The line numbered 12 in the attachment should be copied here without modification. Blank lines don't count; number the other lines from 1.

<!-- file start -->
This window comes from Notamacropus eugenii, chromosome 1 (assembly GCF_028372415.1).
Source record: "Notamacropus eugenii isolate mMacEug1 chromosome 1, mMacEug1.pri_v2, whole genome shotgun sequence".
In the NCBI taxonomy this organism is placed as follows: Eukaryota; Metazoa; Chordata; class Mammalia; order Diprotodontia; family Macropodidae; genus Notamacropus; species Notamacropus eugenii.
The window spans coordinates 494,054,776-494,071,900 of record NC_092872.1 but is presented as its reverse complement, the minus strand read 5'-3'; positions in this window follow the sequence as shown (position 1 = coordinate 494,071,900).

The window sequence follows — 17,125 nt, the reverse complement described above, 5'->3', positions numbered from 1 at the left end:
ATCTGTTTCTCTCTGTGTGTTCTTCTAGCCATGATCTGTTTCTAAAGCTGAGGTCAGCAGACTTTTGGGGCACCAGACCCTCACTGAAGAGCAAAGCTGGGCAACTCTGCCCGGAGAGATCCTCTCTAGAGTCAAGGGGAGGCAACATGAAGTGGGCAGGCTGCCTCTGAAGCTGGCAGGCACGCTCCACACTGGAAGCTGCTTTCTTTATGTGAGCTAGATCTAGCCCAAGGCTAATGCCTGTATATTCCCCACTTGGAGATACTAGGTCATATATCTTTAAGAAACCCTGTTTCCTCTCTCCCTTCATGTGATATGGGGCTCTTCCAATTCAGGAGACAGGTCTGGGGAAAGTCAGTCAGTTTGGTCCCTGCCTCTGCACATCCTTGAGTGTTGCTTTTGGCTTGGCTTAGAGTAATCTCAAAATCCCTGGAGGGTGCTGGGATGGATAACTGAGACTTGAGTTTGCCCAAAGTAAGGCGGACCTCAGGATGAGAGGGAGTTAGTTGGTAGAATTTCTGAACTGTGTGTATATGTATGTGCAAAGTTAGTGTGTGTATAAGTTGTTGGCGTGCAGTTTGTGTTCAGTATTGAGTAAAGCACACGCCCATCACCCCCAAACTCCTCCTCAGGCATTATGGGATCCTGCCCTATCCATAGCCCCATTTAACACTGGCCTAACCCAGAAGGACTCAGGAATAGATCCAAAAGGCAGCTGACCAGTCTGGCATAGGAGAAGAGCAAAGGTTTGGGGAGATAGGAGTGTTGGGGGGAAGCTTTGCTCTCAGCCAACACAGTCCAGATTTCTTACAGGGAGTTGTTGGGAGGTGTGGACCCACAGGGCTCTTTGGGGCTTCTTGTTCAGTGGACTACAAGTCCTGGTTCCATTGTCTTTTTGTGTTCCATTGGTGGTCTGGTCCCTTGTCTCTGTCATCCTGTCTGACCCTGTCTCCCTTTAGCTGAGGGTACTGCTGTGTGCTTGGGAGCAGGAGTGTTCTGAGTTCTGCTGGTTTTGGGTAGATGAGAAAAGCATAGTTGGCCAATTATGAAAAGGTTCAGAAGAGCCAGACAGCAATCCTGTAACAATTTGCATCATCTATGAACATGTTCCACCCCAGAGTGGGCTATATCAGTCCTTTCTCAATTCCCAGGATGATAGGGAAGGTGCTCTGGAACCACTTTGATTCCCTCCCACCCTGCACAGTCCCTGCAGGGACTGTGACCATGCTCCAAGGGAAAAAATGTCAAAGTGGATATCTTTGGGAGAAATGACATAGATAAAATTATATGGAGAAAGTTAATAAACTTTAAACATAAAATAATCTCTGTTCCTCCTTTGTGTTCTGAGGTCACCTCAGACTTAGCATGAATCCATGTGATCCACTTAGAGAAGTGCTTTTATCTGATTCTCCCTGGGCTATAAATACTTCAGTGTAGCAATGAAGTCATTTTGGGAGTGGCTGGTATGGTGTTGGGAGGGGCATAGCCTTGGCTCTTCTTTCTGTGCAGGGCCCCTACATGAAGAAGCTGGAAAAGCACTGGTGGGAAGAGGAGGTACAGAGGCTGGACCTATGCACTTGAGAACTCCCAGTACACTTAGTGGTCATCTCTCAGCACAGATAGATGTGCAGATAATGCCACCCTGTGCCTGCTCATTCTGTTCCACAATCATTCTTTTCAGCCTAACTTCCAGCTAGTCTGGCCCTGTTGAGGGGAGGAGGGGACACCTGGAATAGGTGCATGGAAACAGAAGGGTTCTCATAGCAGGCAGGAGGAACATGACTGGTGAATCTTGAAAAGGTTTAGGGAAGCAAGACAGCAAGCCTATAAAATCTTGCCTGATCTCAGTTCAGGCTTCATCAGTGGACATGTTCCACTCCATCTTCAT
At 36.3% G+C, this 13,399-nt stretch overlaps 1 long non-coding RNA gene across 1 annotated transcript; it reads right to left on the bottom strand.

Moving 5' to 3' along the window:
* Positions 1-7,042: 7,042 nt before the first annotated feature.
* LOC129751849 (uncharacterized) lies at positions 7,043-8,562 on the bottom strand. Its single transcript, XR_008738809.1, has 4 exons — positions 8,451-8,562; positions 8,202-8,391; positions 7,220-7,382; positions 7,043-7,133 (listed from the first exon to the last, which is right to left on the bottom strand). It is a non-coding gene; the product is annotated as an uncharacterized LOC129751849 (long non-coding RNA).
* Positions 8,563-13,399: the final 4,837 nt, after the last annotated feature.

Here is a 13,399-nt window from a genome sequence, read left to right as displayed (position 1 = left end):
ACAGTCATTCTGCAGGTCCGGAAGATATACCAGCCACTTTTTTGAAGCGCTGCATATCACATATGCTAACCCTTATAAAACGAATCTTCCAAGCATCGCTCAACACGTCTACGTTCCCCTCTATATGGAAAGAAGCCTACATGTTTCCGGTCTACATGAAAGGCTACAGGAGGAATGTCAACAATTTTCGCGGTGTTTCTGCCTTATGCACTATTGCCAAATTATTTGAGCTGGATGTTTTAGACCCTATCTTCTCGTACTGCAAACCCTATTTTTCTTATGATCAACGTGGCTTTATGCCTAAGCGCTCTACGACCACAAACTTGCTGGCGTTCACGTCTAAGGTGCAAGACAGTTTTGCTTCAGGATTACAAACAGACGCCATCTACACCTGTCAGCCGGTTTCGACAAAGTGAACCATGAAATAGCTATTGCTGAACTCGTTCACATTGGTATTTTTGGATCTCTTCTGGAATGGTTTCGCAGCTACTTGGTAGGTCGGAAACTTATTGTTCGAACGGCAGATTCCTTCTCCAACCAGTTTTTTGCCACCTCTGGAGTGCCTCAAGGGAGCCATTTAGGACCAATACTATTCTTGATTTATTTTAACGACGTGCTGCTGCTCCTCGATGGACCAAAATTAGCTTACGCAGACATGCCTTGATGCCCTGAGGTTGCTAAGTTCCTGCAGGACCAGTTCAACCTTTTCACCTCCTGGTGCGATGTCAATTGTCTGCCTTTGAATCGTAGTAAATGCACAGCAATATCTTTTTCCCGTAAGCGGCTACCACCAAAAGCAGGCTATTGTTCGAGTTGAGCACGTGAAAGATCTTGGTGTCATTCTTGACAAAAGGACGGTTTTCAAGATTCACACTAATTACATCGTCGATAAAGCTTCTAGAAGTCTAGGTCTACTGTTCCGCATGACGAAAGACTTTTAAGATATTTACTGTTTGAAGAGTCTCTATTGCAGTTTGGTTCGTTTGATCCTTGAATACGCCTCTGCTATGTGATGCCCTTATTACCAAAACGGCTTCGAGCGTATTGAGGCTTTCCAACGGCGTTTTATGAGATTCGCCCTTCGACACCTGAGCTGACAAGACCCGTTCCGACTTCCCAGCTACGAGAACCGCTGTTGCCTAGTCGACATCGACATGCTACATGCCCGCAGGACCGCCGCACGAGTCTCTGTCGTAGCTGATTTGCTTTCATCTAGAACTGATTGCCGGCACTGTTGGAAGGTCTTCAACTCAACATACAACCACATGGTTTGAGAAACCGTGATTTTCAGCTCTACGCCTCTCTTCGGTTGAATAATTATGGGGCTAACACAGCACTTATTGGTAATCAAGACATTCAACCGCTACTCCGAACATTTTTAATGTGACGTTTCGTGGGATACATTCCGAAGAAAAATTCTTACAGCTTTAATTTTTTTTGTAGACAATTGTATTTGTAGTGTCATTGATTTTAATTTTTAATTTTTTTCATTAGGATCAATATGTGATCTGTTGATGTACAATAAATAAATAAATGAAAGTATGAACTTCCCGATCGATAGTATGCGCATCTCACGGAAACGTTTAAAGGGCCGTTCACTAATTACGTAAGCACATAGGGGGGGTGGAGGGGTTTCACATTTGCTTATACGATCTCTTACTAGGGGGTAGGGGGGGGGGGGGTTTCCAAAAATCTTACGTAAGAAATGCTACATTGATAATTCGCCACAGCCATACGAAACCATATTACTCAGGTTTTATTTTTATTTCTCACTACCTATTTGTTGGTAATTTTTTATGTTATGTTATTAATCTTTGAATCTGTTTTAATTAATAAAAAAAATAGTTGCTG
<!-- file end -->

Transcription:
Here is a 13,399-nt window from a genome sequence, read left to right as displayed (position 1 = left end):